Wisconsin fails small businesses and startups
Last year the U.S. economy soared, thanks to a strong dollar, increased job growth, lower gas prices, higher consumer spending, and improvements in the housing sector. But Wisconsin saw scant benefits, and the state’s GOP leaders are largely to blame.
A critical problem with the GOP’s approach to governing jumped out at us a year ago from the pages of a Pew Research Center report. The data is clear: Wisconsin is now home to the fastest-shrinking middle class in the nation.
Middle-class purchasing is the nation’s largest single economic generator. That means that when middle-class dollars shrink, so does economic activity. Our Republican leaders have failed to focus on policies that benefit the middle class, and the economic result was predictable.
In fact, Gov. Scott Walker and GOP lawmakers have initiated few, if any, policies in general to help the state’s economy. Instead, they’ve focused on making government less transparent and elections less fair. They’ve taken the state backward socially by attacking women’s health, transgender rights and immigrants.
What economic policies the GOP has enacted are counterproductive in at least three ways. First, they’ve extended tax breaks and incentives to large corporations and the wealthiest individuals.
This tactic has never worked. It’s based on the disproven premise that economic benefits showered on people at the top will “trickle down” to the middle class. More than 30 years of history have shown this simply doesn’t happen.
Wealthy people use their money for investments, luxury goods, vacation properties and other expenditures that do not put dollars into Wisconsinites’ pockets the way that middle-class spending does.
It is small businesses and startups, not corporate titans, that form the backbone of the nation’s economy. Small businesses create most of the nation’s jobs and led the post-recession economic recovery. Nearly 54 million Americans now work for themselves in small businesses that they created.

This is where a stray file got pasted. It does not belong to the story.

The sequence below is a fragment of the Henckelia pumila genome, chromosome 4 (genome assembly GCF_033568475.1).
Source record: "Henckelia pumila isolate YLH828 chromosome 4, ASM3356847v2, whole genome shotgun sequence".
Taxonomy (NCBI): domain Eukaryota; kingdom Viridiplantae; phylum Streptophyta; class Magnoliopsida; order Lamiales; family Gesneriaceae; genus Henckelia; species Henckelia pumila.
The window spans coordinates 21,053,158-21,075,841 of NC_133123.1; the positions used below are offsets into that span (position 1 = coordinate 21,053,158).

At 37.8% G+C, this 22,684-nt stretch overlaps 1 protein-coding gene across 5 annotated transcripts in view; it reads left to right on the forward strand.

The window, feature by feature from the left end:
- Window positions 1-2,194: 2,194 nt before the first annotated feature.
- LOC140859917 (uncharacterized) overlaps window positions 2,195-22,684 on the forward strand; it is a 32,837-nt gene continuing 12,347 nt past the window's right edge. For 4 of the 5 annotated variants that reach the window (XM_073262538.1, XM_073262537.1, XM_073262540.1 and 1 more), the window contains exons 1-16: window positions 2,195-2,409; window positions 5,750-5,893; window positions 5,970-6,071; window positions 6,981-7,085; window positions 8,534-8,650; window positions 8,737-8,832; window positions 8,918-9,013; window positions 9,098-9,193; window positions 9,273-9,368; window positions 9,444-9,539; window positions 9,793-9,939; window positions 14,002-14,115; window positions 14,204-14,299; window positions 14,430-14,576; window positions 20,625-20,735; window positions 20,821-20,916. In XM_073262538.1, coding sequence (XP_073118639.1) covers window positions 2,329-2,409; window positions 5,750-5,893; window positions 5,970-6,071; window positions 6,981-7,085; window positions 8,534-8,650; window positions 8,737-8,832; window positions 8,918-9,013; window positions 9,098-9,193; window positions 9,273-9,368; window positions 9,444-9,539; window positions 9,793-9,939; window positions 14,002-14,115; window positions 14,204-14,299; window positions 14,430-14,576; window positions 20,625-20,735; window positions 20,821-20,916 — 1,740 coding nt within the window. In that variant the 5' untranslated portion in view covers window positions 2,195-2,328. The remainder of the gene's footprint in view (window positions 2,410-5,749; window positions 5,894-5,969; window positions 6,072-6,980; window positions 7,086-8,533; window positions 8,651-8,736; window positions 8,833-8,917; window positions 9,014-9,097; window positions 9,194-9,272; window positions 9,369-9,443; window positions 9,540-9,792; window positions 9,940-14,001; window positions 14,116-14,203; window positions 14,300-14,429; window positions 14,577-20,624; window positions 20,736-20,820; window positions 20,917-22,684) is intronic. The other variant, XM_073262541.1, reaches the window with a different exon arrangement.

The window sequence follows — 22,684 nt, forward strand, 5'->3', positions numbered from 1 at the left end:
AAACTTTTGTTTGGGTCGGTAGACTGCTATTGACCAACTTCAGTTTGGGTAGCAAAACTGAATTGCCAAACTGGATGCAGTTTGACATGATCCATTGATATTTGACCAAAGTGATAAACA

But in a second failure, the state’s Republican leaders have ignored the economic potential of small business growth. Wallet Hub recently ranked Wisconsin 46th in the nation for business start-up activity, 30th for “innovation potential,” and 38th in economic activity. States where those measures rank high, such as Utah, Washington and California, have the nation’s most successful economies.
Third, the GOP embraces right-wing ideology over reality. They’ve shifted money away from higher education, even though that’s necessary for a healthy economy. They’ve eliminated regulations, such as restrictions on pollution, that make doing business in the state less burdensome for companies, but at the cost of public health and safety. They’ve misguidedly “invested” taxpayer dollars into businesses through the Wisconsin Economic Development Corporation, Walker’s disgraced job-creation agency.
With policies like these, it’s no wonder the state is an economic basket case.
So what can Wisconsin lawmakers do? For one, they can stop doling out tax credits to politically connected companies that, in return, either ship jobs out of the state or create ridiculously few of them. They can stop cutting and rather restore funding to K-12 and higher education. They can offer meaningful tax relief — more than a few dollars per month — to poor and middle-class earners instead of the one-percenters.
To rebuild our middle class, GOP leaders must start investing in venture capital and assistance for small business startups. Successful entrepreneurs and venture capitalists — not self-interested politicians — should be involved in making decisions that involve investing our tax dollars.
Republican leaders must also invest in infrastructure improvements. Just ask a middle-class person — if you can find one — the cost of our disintegrating roads.
The bottom line is this: So long as Republican leaders continue to put their political interests and those of their corporate donors above the good of the state’s economy, Wisconsin’s middle class will continue to suffer and its economy will fail to launch into the 21st century. Walker and crew must take note of the remarkable economic successes achieved by states such as Utah and Minnesota, where start-up businesses proliferate. They must emulate the policies of those states rather than continue to legislate in ways that only serve their personal interests and political ideology.